The Yo-Yo Intermittent Endurance Level 2 Test: reliability of Performance Scores, Physiological Responses and Overload Characteristics in Competitive Soccer, Basketball and Volleyball Players

Konstantinos Papanikolaou, Athanasios Chatzinikolaou, Theodoros Pontidis, Alexandra Avloniti, Chariklia K. Deli, Diamanda Leontsini, Dimitrios Draganidis, Panagiotis D. Tsimeas, Lefteris Rafailakis, Athanasios Z. Jamurtas, Peter Krustrup, Magni Mohr, Ioannis G. Fatouros

Research output: Contribution to journalArticlepeer-review

7 Citations (Scopus)

Abstract

The purpose of this study was to evaluate the reliability and reproducibility of the physiological and overload features of the Yo-Yo intermittent endurance test level 2 (Yo-Yo IE2) in competitive male soccer (n = 20), basketball (n = 11), and volleyball players (n = 10). The participants completed Yo-Yo IE2 tests on three separate occasions with assessment of performance, heart rate, running speed, accelerations, decelerations and body load using GPS instrumentation. The intra-class correlation coefficient index, confidence intervals and coefficients of variation were calculated to assess the reliability of the test. Intra-class correlation coefficients for test-retest trials in the total sample ranged from large to nearly perfect (total distance: 0.896; mean speed: 0.535; maximum speed: 0.715; mean HR: 0.876; maximum HR: 0.866; body load: 0.865). The coefficients of variation for distance, mean speed, HR response, as well as acceleration and deceleration scores for test-retest trials ranged from 1.2 to 12.5% with no differences observed among particular sport disciplines. The CV for shuttles performed ranged from 4.4 to 5.5% in all sports. Similar results were obtained for the three different categories of players tested. These results suggest that the Yo-Yo IE2 test appears to be a reliable alternative for evaluating the ability to perform intermittent high-intensity running in different outdoor and indoor team sports. Players may need one or two familiarization tests to ensure valid assessment of intermittent endurance capacity. It appears that the Yo-Yo IE2 test incorporates accelerations and decelerations in a consistent and reproducible fashion.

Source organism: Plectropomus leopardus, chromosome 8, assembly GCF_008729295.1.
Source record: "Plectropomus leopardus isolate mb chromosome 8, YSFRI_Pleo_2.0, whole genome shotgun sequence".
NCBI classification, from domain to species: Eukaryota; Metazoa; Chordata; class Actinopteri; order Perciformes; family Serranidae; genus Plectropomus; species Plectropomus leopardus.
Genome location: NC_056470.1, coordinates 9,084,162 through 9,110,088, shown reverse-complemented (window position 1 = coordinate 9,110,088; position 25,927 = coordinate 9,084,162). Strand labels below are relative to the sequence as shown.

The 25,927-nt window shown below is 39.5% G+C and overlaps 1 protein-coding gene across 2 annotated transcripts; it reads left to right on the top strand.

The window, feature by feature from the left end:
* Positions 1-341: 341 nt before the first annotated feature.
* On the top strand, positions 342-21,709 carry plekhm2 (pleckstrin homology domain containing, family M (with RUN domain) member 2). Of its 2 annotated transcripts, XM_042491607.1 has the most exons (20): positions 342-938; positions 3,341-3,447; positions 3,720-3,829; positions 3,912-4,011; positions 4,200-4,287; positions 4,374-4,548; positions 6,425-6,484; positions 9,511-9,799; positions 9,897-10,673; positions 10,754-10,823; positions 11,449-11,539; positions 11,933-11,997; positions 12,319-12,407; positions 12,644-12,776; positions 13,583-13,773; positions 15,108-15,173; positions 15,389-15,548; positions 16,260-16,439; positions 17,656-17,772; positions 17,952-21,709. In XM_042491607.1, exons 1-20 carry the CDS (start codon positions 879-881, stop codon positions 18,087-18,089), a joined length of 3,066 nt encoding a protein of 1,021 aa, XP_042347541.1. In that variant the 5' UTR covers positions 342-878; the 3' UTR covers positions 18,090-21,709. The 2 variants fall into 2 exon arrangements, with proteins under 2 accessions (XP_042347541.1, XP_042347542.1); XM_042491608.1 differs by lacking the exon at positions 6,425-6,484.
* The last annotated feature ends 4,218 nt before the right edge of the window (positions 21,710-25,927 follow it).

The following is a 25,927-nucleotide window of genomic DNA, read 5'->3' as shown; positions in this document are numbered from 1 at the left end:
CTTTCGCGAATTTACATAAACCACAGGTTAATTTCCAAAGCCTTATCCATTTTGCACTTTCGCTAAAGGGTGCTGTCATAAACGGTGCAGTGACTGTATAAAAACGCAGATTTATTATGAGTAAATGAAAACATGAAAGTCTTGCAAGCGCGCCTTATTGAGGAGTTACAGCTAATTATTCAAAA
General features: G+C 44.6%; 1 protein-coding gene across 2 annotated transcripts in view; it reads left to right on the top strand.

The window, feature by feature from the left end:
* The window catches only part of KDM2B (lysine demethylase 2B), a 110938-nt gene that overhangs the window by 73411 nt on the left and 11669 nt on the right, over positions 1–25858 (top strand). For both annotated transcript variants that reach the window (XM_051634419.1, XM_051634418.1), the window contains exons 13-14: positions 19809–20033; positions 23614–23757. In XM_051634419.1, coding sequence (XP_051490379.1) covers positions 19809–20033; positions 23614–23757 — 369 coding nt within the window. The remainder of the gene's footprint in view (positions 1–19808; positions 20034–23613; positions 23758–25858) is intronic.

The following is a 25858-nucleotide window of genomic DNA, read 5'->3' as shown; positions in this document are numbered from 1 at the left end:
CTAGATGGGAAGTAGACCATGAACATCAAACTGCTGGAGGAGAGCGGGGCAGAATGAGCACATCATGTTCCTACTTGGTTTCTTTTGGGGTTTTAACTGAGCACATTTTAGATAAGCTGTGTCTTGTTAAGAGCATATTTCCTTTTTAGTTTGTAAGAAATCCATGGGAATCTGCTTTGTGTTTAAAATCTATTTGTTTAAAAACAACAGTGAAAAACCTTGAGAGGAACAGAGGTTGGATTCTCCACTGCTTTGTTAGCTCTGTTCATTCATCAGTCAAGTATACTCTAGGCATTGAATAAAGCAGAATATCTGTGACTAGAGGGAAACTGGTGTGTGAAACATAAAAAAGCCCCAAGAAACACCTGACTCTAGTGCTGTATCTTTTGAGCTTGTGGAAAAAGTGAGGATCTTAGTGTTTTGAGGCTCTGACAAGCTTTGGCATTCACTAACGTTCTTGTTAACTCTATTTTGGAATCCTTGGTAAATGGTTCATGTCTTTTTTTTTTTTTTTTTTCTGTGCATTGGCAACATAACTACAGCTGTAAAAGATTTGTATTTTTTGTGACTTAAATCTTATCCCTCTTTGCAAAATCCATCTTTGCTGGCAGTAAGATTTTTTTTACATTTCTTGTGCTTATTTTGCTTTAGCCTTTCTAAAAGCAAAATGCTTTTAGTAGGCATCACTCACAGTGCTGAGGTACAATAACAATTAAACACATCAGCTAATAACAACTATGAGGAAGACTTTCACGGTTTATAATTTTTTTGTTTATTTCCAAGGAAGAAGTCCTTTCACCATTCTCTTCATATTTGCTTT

Original languageEnglish
Pages (from-to)223-233
Number of pages11
JournalJournal of Human Kinetics
Volume67
Issue number1
DOIs
Publication statusPublished - 5 Jul 2019

Keywords

  • aerobic capacity
  • acceleration
  • deceleration
  • endurance
  • HR
  • running speed

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